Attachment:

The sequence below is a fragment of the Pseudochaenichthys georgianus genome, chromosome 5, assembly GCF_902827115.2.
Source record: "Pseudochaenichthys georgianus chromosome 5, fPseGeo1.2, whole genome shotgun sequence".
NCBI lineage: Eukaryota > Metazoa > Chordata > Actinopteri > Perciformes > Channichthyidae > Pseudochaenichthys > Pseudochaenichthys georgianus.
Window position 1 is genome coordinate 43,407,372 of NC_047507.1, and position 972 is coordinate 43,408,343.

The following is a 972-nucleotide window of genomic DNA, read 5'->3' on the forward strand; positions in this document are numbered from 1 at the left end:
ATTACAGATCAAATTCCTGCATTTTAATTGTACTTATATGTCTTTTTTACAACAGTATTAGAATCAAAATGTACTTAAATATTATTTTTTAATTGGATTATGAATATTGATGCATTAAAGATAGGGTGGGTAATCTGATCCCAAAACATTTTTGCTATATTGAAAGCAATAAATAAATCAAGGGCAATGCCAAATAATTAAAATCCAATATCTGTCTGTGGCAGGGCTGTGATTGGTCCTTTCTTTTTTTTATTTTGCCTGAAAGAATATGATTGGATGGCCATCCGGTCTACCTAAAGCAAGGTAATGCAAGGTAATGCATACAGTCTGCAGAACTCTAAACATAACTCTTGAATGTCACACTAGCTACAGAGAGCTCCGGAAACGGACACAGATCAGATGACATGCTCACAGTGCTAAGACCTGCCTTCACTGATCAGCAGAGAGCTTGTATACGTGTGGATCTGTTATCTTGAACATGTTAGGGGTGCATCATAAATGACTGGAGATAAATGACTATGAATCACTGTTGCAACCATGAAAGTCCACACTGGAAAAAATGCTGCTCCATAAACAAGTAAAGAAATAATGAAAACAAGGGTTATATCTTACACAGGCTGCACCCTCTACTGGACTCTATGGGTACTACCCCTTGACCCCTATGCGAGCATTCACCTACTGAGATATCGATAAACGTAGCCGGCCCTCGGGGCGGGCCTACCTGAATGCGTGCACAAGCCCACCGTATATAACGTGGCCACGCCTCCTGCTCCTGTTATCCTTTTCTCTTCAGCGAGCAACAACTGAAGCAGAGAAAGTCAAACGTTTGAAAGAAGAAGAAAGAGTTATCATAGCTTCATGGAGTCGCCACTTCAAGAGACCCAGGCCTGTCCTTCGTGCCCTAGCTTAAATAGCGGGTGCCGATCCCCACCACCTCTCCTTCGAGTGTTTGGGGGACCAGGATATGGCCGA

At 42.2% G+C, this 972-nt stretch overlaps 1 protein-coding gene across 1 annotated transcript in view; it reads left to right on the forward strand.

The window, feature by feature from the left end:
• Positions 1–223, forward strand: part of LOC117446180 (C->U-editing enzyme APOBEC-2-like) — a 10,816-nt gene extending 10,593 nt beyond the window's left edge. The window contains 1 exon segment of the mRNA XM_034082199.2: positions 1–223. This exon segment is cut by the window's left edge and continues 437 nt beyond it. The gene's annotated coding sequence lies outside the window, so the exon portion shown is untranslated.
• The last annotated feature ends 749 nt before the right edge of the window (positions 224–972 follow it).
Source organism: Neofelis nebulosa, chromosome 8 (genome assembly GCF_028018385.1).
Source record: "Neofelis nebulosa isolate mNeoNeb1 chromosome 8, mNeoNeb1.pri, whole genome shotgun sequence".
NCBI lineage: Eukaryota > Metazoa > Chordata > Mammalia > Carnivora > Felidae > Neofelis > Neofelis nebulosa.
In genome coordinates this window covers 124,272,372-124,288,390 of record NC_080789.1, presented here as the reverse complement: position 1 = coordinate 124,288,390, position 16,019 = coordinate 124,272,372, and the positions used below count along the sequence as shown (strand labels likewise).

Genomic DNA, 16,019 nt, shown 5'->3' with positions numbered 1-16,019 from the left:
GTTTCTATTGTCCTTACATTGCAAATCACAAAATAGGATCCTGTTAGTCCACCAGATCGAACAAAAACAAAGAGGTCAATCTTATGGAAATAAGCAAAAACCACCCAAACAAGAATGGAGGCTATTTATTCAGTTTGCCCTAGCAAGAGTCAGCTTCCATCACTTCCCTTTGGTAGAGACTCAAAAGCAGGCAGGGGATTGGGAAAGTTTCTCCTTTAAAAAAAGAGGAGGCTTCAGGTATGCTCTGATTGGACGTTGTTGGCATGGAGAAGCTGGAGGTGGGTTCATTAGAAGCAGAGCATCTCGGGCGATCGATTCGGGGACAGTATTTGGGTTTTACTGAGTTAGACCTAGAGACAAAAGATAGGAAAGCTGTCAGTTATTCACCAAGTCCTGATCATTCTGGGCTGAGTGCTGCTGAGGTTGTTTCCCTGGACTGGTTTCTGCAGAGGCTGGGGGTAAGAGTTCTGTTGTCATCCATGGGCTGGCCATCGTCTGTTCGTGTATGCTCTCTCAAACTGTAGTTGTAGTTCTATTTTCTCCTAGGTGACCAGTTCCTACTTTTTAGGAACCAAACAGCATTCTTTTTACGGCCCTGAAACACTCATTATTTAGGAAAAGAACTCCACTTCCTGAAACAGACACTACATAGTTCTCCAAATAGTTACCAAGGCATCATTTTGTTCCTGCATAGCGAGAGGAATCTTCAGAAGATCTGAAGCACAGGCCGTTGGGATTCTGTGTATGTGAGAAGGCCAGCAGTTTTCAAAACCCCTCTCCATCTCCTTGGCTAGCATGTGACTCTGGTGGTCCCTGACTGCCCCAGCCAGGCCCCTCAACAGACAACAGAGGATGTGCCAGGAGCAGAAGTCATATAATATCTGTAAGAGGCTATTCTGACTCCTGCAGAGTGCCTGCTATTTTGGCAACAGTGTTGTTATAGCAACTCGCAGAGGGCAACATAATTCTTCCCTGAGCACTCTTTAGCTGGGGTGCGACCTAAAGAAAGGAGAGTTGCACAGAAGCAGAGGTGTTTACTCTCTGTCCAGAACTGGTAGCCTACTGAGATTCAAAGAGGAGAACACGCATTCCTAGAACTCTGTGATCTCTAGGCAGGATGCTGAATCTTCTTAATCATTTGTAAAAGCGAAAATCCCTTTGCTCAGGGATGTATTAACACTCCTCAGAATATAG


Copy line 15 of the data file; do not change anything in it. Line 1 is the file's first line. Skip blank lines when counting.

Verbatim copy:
Genomic DNA, 16,019 nt, shown 5'->3' with positions numbered 1-16,019 from the left: